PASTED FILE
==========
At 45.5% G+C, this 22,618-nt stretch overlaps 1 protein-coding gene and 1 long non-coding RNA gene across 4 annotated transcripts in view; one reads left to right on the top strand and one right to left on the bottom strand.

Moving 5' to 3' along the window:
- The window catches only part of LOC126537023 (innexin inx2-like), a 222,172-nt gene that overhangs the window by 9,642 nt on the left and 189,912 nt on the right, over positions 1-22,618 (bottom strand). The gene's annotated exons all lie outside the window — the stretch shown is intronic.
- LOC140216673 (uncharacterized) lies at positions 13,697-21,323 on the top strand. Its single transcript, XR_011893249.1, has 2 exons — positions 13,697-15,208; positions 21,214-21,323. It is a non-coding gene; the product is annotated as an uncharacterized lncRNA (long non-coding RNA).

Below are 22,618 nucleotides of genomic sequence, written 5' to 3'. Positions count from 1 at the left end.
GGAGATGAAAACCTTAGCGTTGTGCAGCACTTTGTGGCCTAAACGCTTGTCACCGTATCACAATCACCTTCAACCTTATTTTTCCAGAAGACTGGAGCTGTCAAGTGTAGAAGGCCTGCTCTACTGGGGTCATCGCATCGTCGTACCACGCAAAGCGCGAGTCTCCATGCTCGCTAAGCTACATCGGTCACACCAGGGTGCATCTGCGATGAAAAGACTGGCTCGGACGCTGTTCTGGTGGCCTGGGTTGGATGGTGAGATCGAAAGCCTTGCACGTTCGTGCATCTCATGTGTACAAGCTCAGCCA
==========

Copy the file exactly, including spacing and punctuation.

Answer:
At 45.5% G+C, this 22,618-nt stretch overlaps 1 protein-coding gene and 1 long non-coding RNA gene across 4 annotated transcripts in view; one reads left to right on the top strand and one right to left on the bottom strand.

Moving 5' to 3' along the window:
- The window catches only part of LOC126537023 (innexin inx2-like), a 222,172-nt gene that overhangs the window by 9,642 nt on the left and 189,912 nt on the right, over positions 1-22,618 (bottom strand). The gene's annotated exons all lie outside the window — the stretch shown is intronic.
- LOC140216673 (uncharacterized) lies at positions 13,697-21,323 on the top strand. Its single transcript, XR_011893249.1, has 2 exons — positions 13,697-15,208; positions 21,214-21,323. It is a non-coding gene; the product is annotated as an uncharacterized lncRNA (long non-coding RNA).

Below are 22,618 nucleotides of genomic sequence, written 5' to 3'. Positions count from 1 at the left end.
GGAGATGAAAACCTTAGCGTTGTGCAGCACTTTGTGGCCTAAACGCTTGTCACCGTATCACAATCACCTTCAACCTTATTTTTCCAGAAGACTGGAGCTGTCAAGTGTAGAAGGCCTGCTCTACTGGGGTCATCGCATCGTCGTACCACGCAAAGCGCGAGTCTCCATGCTCGCTAAGCTACATCGGTCACACCAGGGTGCATCTGCGATGAAAAGACTGGCTCGGACGCTGTTCTGGTGGCCTGGGTTGGATGGTGAGATCGAAAGCCTTGCACGTTCGTGCATCTCATGTGTACAAGCTCAGCCA